Tensions mounted when a restaurateur purportedly offered to buy one of the Lyonses' tenants out of a long-term lease on Las Olas. Erich Emmenegger, who operated a high-end gift and decor store called Elements at 1034 E. Las Olas Blvd. for 18 years, says that an investor in Mark's Restaurant, which is next to Elements, approached him with a high-six-figure offer in the summer of 2005. Emmenegger says he informed Schweppe, who then brought the offer to the Lyonses. Schweppe reported back that Norma Lyons fumed, saying "No way in hell is Elements gonna make that much money off my property," Emmenegger said.
Emmenegger says that he suspects the investor then began to negotiate directly with Norma Lyons, because the investor stopped returning his phone calls.
A few months later, Emmenegger says, a wealthy customer offered to buy a 50 percent stake in Elements for $350,000. The customer, whom he declines to name, gave him a $35,000 deposit, he says, and planned to run the store full-time for the nine years remaining on the lease. With that deal in the works, Emmenegger and his partner, Ron Merritt, sold their Fort Lauderdale residence and bought their dream home in Mississippi. They envisioned a life of semi-retirement, with frequent trips to Fort Lauderdale and income still rolling in from Elements.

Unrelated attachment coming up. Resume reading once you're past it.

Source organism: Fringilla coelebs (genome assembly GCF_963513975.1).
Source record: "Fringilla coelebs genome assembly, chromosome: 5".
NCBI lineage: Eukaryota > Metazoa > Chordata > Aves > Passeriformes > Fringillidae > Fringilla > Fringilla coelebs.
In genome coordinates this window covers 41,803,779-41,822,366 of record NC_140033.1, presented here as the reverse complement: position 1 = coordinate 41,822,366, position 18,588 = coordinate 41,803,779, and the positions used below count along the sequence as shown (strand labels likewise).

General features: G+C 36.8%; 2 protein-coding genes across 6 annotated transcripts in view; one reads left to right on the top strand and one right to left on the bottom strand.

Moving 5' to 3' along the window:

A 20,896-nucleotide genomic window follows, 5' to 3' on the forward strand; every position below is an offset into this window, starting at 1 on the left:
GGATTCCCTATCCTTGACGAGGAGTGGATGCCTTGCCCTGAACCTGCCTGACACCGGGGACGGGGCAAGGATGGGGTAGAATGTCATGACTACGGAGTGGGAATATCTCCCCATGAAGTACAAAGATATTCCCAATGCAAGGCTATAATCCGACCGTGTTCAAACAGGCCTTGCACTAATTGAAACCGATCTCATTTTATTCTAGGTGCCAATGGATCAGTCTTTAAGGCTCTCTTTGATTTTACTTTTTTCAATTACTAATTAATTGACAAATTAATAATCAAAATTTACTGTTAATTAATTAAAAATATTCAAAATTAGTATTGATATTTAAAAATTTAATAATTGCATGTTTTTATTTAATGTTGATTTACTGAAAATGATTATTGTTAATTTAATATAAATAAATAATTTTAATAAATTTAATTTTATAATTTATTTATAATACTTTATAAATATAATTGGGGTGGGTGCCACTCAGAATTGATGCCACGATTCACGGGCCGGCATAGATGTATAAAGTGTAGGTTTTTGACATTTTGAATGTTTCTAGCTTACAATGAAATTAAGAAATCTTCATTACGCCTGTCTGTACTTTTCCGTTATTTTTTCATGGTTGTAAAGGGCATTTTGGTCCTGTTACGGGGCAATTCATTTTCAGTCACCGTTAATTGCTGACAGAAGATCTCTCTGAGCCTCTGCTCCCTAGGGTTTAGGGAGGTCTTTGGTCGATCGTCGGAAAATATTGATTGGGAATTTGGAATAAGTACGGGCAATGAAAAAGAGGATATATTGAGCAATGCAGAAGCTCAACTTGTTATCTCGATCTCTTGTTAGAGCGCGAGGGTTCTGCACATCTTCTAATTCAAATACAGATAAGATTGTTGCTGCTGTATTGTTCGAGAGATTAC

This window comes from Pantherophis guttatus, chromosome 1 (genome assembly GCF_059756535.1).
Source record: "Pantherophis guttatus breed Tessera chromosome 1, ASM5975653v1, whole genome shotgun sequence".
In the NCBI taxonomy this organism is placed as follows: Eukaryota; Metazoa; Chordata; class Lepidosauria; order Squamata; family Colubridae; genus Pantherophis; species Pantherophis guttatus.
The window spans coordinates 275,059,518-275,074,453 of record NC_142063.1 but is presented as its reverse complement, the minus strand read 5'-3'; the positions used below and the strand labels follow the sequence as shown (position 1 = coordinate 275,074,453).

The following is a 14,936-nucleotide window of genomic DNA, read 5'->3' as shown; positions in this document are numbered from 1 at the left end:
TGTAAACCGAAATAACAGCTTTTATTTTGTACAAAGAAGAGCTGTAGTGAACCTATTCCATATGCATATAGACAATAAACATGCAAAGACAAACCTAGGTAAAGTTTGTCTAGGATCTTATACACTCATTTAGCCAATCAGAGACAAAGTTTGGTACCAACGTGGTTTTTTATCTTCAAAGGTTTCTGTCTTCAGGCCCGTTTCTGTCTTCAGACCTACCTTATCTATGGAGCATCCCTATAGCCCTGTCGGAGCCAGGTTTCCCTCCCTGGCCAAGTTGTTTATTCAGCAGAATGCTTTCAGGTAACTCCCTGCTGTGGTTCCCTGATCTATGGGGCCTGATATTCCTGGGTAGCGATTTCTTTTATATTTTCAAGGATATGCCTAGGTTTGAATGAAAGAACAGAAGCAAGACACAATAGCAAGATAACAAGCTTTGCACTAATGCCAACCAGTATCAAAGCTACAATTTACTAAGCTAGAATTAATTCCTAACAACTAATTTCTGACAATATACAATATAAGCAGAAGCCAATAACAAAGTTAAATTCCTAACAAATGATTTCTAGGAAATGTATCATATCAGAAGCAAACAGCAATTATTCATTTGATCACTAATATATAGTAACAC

Then disaster struck. On December 12, 2005, Emmenegger says, he got an eviction notice at Elements. Emmenegger and Merritt hired a lawyer to fight, but with bills mounting and mortgage payments due in Mississippi, they decided to unload their merchandise at a steep discount and close shop in the spring of 2006. That meant a loss of future income.
"We moved into the [Mississippi] house and it was totally beautiful, but we couldn't enjoy it," Emmenegger says by phone. "We were worried about bills and getting jobs."
To pay the bills, Merritt took a job playing piano overseas, which requires him to be gone for three months at a time. "We never see each other anymore," Emmenegger says. "Our life is all turned around."
Schweppe was also a tenant of the Lyonses, renting a storefront for her real estate office due east of Elements on Las Olas. She, too, got an eviction notice. In the accompanying letter, Lyons family attorney William Tuttle demanded that Schweppe vacate 1038 E. Las Olas, which she had occupied since 1988. Schweppe fought the eviction through her attorney, Michael Hamaway. She declined to comment.
Then Tuttle sent letters to Lyons tenants, including Jerry Miles, instructing them to send rent payments and copies of their leases to a post office box for the "Lyons Family Limited Partnership." Tenants were told to address concerns to Valerie Lyons. The family had fired Schweppe.